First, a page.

“I want (firefighters) to know that they’re going to miss out on a benefit that the vast majority of other who work receive,” Nichols said. “They’re one call away from a career-ending disability.”

City Manager Lane Bailey said an estimated 25% units of government in North Carolina are in “similar boats,” including the city of Charlotte. Like Salisbury, firefighters in Charlotte do not contribute to Social Security payroll taxes, which is 6.2% not including Medicare. Instead, the city is a plan sponsor and responsible for funding the Charlotte Firefighters’ Retirement System.

Rick Fesperman, a retired assistant chief who began his 30-year tenure with Salisbury Fire in 1974, said firefighters back then were accustomed to working 24 hours on and 24 hours off. But due to the small pay compared to many other jobs in the private sector, many firefighters weren’t keen on an additional chunk being taken from their paychecks.

“The financial benefit is more than what it would be to pay in each month,” Nichols said.

Fortunately, Fesperman said, he worked other jobs before joining the department and after his retirement nearly 16 years ago. But the nearly $200 received from Social Security from those other jobs is reduced to $66 once Medicare costs are taken out.

Repealing the GPO and WEP, Fesperman added, would allow those firefighters who have worked other jobs to draw more of their entitled benefits.

All three told the Post they have sent letters detailing these challenges to local, state and federal leaders. Ultimately, “it falls on deaf ears,” Fesperman said.

There have been multiple attempts to repeal the GPO and WEP at the federal level, with the most recent being the bipartisan House Resolution 82, or the “Social Security Fairness Act of 2021,” led by Rep. Rodney Davis, a Republican from Illinois. To date, more than 180 members of Congress have signed onto the legislation, including four Democrats from North Carolina. However, the bill has not advanced out of the House Ways and Means Committee after referral in January.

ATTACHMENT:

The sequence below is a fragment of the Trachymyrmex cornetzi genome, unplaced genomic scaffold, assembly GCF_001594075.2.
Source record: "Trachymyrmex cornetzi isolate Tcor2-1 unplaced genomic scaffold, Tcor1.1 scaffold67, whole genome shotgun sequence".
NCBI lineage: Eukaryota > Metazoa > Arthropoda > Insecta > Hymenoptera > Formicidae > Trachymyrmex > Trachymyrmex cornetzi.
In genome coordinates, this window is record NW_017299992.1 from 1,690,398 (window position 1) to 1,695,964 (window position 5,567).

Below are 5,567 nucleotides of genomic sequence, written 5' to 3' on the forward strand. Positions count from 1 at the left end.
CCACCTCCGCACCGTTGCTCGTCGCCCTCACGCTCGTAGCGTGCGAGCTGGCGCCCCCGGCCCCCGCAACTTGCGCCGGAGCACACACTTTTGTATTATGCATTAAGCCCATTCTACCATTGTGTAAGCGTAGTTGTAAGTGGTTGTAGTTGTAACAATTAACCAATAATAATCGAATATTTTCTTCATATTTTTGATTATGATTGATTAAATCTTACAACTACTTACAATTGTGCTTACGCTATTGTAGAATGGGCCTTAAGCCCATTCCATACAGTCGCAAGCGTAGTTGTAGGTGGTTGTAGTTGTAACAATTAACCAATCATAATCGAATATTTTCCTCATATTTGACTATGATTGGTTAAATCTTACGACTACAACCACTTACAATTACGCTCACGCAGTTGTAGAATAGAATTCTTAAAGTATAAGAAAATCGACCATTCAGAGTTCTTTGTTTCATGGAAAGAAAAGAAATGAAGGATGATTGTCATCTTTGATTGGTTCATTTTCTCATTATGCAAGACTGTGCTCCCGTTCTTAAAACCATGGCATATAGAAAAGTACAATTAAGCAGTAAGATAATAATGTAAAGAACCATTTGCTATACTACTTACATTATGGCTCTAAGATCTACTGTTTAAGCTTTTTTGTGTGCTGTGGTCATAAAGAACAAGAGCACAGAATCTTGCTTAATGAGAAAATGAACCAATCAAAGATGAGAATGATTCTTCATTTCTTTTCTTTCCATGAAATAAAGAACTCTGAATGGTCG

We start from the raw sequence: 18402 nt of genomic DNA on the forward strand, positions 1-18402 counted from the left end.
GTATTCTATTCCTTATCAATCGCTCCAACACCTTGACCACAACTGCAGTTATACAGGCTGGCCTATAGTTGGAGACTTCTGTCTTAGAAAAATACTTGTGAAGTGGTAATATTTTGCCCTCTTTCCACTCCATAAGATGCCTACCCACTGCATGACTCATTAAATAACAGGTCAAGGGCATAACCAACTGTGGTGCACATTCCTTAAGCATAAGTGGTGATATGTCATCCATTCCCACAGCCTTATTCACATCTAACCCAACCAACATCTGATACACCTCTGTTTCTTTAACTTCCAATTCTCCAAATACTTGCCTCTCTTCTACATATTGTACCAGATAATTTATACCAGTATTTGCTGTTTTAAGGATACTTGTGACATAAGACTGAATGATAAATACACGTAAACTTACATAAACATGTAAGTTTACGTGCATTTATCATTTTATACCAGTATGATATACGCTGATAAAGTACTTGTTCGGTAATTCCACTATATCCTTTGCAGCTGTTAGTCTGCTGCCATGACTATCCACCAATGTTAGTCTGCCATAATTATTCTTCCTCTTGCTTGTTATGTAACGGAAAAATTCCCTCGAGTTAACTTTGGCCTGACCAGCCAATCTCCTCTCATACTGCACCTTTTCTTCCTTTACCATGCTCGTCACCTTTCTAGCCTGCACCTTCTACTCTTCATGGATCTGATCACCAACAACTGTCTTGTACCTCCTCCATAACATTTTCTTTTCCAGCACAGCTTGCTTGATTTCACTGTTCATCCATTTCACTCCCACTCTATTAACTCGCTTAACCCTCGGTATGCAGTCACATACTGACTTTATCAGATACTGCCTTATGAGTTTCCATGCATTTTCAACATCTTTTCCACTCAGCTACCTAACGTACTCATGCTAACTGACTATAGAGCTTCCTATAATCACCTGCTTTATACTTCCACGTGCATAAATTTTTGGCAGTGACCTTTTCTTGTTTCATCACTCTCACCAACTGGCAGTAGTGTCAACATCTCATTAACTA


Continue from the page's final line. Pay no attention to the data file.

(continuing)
Bailey said the city of Salisbury and Fire Chief Bob Parnell have explored options to keep the Salisbury Fire Department’s benefits competitive. Among those options is the establishment of a fund Salisbury firefighters could choose to pay into and receive a match of the same rate from the city. Bailey said an option like this would allow firefighters to choose whether they want to pay into the fund or not.

Included in the 2021-22 budget, which began July 1, is an increase to all city employees’ 401K match from the city, raising the rate from 3% to 4%. Bailey said an additional and separate increase for firefighters has also been discussed as another option for more compensation. Currently, police officers receive a 5% 401K match.

The challenge, Bailey said, is reaching a super-majority among firefighters who want to opt back into the city’s Social Security program, especially among younger firefighters who may not count on the viability of Social Security decades from now or who don’t want the required 6.2% tax taken from their salary.

Additionally, at least 40 quarters of time, with each quarter representing three months, must be paid in. That length of time means it would take at least 10 years before any firefighter could benefit from the opt-in, Bailey said. So, opting back in wouldn’t benefit those who are close to retirement or those who already have retired.

With the city also providing a match when employees pay Social Security taxes, opting back in also impacts the city budget. Based on the salaries of 88 Salisbury firefighters, including the chief, that amounts to around $260,000, Bailey said.

Contact reporter Natalie Anderson at 704-797-4246.